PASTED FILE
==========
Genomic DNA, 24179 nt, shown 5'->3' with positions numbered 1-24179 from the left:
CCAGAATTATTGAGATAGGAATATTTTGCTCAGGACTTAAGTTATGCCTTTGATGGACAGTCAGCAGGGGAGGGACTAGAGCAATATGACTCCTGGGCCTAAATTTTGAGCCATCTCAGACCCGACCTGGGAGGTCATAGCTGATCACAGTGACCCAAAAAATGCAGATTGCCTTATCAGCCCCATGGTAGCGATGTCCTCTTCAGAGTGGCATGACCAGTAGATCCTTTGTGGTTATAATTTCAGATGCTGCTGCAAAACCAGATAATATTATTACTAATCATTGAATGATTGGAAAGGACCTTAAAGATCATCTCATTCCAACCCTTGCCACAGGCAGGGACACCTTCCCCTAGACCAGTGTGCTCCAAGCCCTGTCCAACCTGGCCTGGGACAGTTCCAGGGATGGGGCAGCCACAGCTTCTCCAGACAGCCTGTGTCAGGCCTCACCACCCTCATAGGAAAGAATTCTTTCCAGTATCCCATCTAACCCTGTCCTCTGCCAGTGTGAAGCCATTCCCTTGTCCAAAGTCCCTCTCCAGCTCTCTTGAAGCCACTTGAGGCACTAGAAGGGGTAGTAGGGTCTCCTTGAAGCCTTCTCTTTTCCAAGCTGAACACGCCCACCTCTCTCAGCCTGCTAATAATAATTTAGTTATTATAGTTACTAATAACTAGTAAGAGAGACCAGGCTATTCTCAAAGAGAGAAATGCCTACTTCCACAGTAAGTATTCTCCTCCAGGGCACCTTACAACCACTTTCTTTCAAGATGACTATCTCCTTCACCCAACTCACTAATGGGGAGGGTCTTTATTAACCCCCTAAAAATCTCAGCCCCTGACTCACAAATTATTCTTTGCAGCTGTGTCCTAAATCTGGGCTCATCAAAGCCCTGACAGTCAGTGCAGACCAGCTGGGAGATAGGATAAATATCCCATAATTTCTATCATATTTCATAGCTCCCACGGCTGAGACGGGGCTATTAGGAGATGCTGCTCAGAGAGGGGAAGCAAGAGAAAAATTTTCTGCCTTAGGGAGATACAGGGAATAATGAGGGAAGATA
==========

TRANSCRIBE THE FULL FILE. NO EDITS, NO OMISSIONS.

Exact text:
Genomic DNA, 24179 nt, shown 5'->3' with positions numbered 1-24179 from the left:
CCAGAATTATTGAGATAGGAATATTTTGCTCAGGACTTAAGTTATGCCTTTGATGGACAGTCAGCAGGGGAGGGACTAGAGCAATATGACTCCTGGGCCTAAATTTTGAGCCATCTCAGACCCGACCTGGGAGGTCATAGCTGATCACAGTGACCCAAAAAATGCAGATTGCCTTATCAGCCCCATGGTAGCGATGTCCTCTTCAGAGTGGCATGACCAGTAGATCCTTTGTGGTTATAATTTCAGATGCTGCTGCAAAACCAGATAATATTATTACTAATCATTGAATGATTGGAAAGGACCTTAAAGATCATCTCATTCCAACCCTTGCCACAGGCAGGGACACCTTCCCCTAGACCAGTGTGCTCCAAGCCCTGTCCAACCTGGCCTGGGACAGTTCCAGGGATGGGGCAGCCACAGCTTCTCCAGACAGCCTGTGTCAGGCCTCACCACCCTCATAGGAAAGAATTCTTTCCAGTATCCCATCTAACCCTGTCCTCTGCCAGTGTGAAGCCATTCCCTTGTCCAAAGTCCCTCTCCAGCTCTCTTGAAGCCACTTGAGGCACTAGAAGGGGTAGTAGGGTCTCCTTGAAGCCTTCTCTTTTCCAAGCTGAACACGCCCACCTCTCTCAGCCTGCTAATAATAATTTAGTTATTATAGTTACTAATAACTAGTAAGAGAGACCAGGCTATTCTCAAAGAGAGAAATGCCTACTTCCACAGTAAGTATTCTCCTCCAGGGCACCTTACAACCACTTTCTTTCAAGATGACTATCTCCTTCACCCAACTCACTAATGGGGAGGGTCTTTATTAACCCCCTAAAAATCTCAGCCCCTGACTCACAAATTATTCTTTGCAGCTGTGTCCTAAATCTGGGCTCATCAAAGCCCTGACAGTCAGTGCAGACCAGCTGGGAGATAGGATAAATATCCCATAATTTCTATCATATTTCATAGCTCCCACGGCTGAGACGGGGCTATTAGGAGATGCTGCTCAGAGAGGGGAAGCAAGAGAAAAATTTTCTGCCTTAGGGAGATACAGGGAATAATGAGGGAAGATA